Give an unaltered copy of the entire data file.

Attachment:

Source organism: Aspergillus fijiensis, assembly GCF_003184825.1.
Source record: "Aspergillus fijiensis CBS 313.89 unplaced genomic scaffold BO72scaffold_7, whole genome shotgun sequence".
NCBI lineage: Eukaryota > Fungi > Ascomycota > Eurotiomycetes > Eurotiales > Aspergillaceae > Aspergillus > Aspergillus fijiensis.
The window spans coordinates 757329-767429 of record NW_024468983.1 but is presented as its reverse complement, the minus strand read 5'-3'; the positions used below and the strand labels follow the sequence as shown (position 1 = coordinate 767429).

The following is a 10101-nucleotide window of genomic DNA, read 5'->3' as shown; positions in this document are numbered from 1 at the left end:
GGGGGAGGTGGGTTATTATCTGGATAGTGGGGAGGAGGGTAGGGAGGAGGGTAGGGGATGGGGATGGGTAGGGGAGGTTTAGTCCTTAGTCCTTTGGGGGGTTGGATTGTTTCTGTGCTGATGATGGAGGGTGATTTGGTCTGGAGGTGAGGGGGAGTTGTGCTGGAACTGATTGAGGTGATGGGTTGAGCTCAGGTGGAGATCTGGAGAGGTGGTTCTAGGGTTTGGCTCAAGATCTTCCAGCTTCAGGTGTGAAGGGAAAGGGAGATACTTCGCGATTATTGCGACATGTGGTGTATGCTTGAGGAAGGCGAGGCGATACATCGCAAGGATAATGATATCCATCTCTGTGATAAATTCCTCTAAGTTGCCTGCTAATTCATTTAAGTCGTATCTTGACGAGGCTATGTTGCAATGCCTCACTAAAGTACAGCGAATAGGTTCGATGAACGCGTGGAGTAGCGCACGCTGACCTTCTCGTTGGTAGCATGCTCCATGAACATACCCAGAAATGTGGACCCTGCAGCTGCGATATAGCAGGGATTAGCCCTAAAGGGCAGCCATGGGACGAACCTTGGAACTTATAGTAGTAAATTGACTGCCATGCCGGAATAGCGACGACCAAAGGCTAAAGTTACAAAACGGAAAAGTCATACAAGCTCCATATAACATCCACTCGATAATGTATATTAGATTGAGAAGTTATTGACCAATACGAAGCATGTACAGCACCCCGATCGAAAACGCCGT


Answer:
Source organism: Aspergillus fijiensis, assembly GCF_003184825.1.
Source record: "Aspergillus fijiensis CBS 313.89 unplaced genomic scaffold BO72scaffold_7, whole genome shotgun sequence".
NCBI lineage: Eukaryota > Fungi > Ascomycota > Eurotiomycetes > Eurotiales > Aspergillaceae > Aspergillus > Aspergillus fijiensis.
The window spans coordinates 757329-767429 of record NW_024468983.1 but is presented as its reverse complement, the minus strand read 5'-3'; the positions used below and the strand labels follow the sequence as shown (position 1 = coordinate 767429).

The following is a 10101-nucleotide window of genomic DNA, read 5'->3' as shown; positions in this document are numbered from 1 at the left end:
GGGGGAGGTGGGTTATTATCTGGATAGTGGGGAGGAGGGTAGGGAGGAGGGTAGGGGATGGGGATGGGTAGGGGAGGTTTAGTCCTTAGTCCTTTGGGGGGTTGGATTGTTTCTGTGCTGATGATGGAGGGTGATTTGGTCTGGAGGTGAGGGGGAGTTGTGCTGGAACTGATTGAGGTGATGGGTTGAGCTCAGGTGGAGATCTGGAGAGGTGGTTCTAGGGTTTGGCTCAAGATCTTCCAGCTTCAGGTGTGAAGGGAAAGGGAGATACTTCGCGATTATTGCGACATGTGGTGTATGCTTGAGGAAGGCGAGGCGATACATCGCAAGGATAATGATATCCATCTCTGTGATAAATTCCTCTAAGTTGCCTGCTAATTCATTTAAGTCGTATCTTGACGAGGCTATGTTGCAATGCCTCACTAAAGTACAGCGAATAGGTTCGATGAACGCGTGGAGTAGCGCACGCTGACCTTCTCGTTGGTAGCATGCTCCATGAACATACCCAGAAATGTGGACCCTGCAGCTGCGATATAGCAGGGATTAGCCCTAAAGGGCAGCCATGGGACGAACCTTGGAACTTATAGTAGTAAATTGACTGCCATGCCGGAATAGCGACGACCAAAGGCTAAAGTTACAAAACGGAAAAGTCATACAAGCTCCATATAACATCCACTCGATAATGTATATTAGATTGAGAAGTTATTGACCAATACGAAGCATGTACAGCACCCCGATCGAAAACGCCGT